7. The Steroidal Glycoalkaloids from Solanaceae: Toxic Effect, Antitumour Activity and Mechanism of Action.

    PubMed

    Sucha, Lenka; Tomsik, Pavel

    2016-03-01

    Steroidal glycoalkaloids present in Solanaceae are toxic compounds biosynthesised for the protection of the plants. However, many health benefits of these compounds have been reported so far. One of their promising targets might be cancer, as demonstrated in a large number of studies. However, the main mechanism of action seems to be unclear. It could include the induction of apoptosis or trigger a necrosis with a subsequent inflammatory response. The relatively high systemic toxicity of steroidal compounds is another effect that must be taken into account in anticancer research. The main aim of this work was to summarise the recent progress in the investigation of the mechanisms of their antitumour action and to discuss their potential.

  8. Synthesis and antitumour activity of arctigenin amino acid ester derivatives against H22 hepatocellular carcinoma.

    PubMed

    Cai, Enbo; Guo, Shijie; Yang, Limin; Han, Mei; Xia, Jing; Zhao, Yan; Gao, Xiaorui; Wang, Yu

    2017-04-18

    Arctigenin (ARG) is famous in its abundant pharmacological activity. However, many researches in it entered the bottleneck period because of its poor water solubility. The derivatives of ARG have been synthesised with five amino acids which have t-Butyloxy carbonyl (BOC) as a protective group. We examined the effects of removing BOC. The results showed that the amino acid derivatives without protective group have better water solubility and nitrite-clearing ability than ARG. Based on these results, ARG6' and ARG9' were selected at a dosage of 40 mg/kg to evaluate their antitumour activity. The percentage inhibition rate of ARG6' and ARG9' were 55.87 and 51.40, respectively, which was twice as much as ARG. Furthermore, they could increase liver and kidney indexes and produce less damage in these organs. In brief, this study provides a basis for new drug development.

  9. Effect of solcoseryl on antitumour action and acute toxicity of some antineoplastic drugs.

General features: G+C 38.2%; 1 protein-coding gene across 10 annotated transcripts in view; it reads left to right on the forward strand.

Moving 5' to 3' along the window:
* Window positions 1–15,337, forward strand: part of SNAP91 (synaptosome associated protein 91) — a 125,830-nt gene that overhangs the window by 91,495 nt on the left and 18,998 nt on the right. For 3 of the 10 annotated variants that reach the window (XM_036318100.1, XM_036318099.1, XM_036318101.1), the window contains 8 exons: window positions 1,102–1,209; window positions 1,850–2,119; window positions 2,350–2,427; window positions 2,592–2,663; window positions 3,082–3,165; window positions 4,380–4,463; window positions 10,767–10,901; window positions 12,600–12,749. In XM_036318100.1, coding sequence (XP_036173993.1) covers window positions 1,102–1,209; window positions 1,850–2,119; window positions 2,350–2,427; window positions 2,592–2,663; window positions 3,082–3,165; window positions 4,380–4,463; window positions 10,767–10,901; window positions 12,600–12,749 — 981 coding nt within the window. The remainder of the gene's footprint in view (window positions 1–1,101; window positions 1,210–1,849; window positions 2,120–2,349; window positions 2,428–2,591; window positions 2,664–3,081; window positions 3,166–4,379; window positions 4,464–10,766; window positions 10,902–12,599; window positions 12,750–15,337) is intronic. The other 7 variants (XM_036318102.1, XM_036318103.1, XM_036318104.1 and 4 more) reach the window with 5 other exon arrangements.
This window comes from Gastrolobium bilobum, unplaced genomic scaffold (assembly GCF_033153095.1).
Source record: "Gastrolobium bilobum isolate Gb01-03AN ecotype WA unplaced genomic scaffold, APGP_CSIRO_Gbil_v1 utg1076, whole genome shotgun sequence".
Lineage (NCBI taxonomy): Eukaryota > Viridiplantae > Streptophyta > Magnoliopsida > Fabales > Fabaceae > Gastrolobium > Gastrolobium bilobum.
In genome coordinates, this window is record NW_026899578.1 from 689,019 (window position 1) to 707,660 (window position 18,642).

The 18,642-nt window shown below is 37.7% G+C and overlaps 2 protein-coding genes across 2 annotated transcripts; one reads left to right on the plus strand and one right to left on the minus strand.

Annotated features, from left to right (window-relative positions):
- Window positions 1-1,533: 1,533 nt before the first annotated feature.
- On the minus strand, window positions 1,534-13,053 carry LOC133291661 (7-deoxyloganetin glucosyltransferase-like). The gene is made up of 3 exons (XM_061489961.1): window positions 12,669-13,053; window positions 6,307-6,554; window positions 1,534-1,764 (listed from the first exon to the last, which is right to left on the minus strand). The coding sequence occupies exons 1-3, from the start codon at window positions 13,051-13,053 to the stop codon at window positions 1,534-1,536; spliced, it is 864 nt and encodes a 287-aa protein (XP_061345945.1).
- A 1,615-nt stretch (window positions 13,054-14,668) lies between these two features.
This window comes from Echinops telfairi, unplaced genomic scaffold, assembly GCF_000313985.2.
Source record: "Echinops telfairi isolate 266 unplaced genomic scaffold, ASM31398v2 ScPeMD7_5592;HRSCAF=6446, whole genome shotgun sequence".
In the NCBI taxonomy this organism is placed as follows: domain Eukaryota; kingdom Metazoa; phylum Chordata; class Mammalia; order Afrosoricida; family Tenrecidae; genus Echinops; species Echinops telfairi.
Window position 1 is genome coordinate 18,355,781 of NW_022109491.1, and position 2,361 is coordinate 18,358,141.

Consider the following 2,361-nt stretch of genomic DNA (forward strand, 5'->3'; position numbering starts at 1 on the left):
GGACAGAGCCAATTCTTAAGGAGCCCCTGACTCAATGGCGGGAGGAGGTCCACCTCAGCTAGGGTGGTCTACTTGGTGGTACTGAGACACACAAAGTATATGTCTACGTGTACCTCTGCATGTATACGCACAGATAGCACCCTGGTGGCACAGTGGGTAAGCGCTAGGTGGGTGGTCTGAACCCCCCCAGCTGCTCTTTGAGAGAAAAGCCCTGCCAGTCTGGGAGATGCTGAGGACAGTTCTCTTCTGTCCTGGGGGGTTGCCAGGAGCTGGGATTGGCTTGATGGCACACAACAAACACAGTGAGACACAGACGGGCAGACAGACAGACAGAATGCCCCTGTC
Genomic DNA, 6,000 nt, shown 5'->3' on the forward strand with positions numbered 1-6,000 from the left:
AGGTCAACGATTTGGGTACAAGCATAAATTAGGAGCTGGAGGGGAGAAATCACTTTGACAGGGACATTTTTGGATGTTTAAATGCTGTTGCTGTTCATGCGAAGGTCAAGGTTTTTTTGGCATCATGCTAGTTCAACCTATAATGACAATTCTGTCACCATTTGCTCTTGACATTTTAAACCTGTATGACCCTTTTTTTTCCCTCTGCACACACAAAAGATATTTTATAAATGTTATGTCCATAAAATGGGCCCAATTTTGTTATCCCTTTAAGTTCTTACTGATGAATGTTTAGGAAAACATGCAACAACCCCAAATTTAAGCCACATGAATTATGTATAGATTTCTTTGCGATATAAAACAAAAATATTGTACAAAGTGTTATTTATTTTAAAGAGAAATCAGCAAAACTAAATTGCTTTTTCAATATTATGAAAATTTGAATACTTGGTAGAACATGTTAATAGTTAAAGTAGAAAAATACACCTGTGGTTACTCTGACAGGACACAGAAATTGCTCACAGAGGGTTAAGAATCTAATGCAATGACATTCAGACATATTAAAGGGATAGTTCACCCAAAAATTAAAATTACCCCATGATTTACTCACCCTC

PubMed

    Danysz, A; Sołtysiak-Pawluczuk, D; Czyzewska-Szafran, H; Jedrych, A; Jastrzebski, Z

    1991-01-01

    The in vivo effect of Solcoseryl on the antitumour activity and acute toxicity of some antineoplastic drugs was examined. It was found that Solcoseryl does not inhibit the antineoplastic effectiveness of the drugs against transplantable P 388 leukaemia in mice. Studies of the effect of Solcoseryl on acute toxicity of selected antineoplastic drugs in mice revealed that the biostimulator could exert a modifying influence. The prior administration of Solcoseryl significantly decreases the acute toxicity of methotrexate but has no effect on acute toxicity of 5-fluorouracil, increases the acute toxicity of bleomycin and vinblastine and has no effect on acute toxicity of methotrexate and mitoxantron. On the other hand, Solcoseryl administered simultaneously with the antineoplastic drugs increases acute toxicity of 5-fluorouracil, bleomycin and mitoxantron. The protective effect of the biostimulator noted exclusively against acute toxicity of 5-fluorouracil was also observed after multiple administration of this anticancer drug.

  10. Preclinical antitumour activity of F 11782, a novel dual catalytic inhibitor of topoisomerases

    PubMed Central

    Kruczynski, A; Etiévant, C; Perrin, D; Imbert, T; Colpaert, F; Hill, B T

    2000-01-01

    F 11782 is a novel inhibitor of topoisomerases I and II, with an original mechanism of action (Perrin et al, 2000). This study, aimed to define its anticancer efficacy against a series of murine and human tumour models, has provided evidence of major antitumour activity for F 11782. This was demonstrated as a high level of activity against the P388 leukaemia, as reflected by increased survival of 143–457%, when administered i.p., p.o. or i.v. as single or multiple doses, and proved consistently superior to etoposide or camptothecin tested concurrently. Single or multiple i.p. doses of F 11782 also proved highly active against the s.c. grafted B16 melanoma, significantly increasing survival (P < 0.001) and inhibiting tumour growth (T/C of 0.3%), again superior to etoposide tested concurrently. Furthermore, F 11782 inhibited the number of pulmonary metastatic foci of the B16F10 melanoma by 99%. In human tumour xenograft studies, multiple i.p. doses of F 11782 resulted in major inhibitory activity against MX-1 (breast) tumours (T/C of 0.1%), as well as causing definite tumour regressions, whereas none resulted from similar experimental treatments with etoposide. Significant activity was also recorded with F 11782 against the relatively refractory LX-1 (lung) xenografts, with an optimal T/C value of 19%. It was notable that the antitumour activity of F 11782 was consistently demonstrated over a wide range of 2–6 dose levels, providing evidence of its good overall tolerance. In conclusion, these results emphasize the preclinical interest of this novel molecule and support its further preclinical development. © 2000 Cancer Research Campaign http://www.bjcancer.com PMID:11076662

  11. Pharmacokinetics, tissue distribution and anti-tumour efficacy of paclitaxel delivered by polyvinylpyrrolidone solid dispersion.

    PubMed

    Liu, Xiangrui; Sun, Jiabei; Chen, Xiaomei; Wang, Shanshan; Scott, Hannah; Zhang, Xuan; Zhang, Qiang

    2012-06-01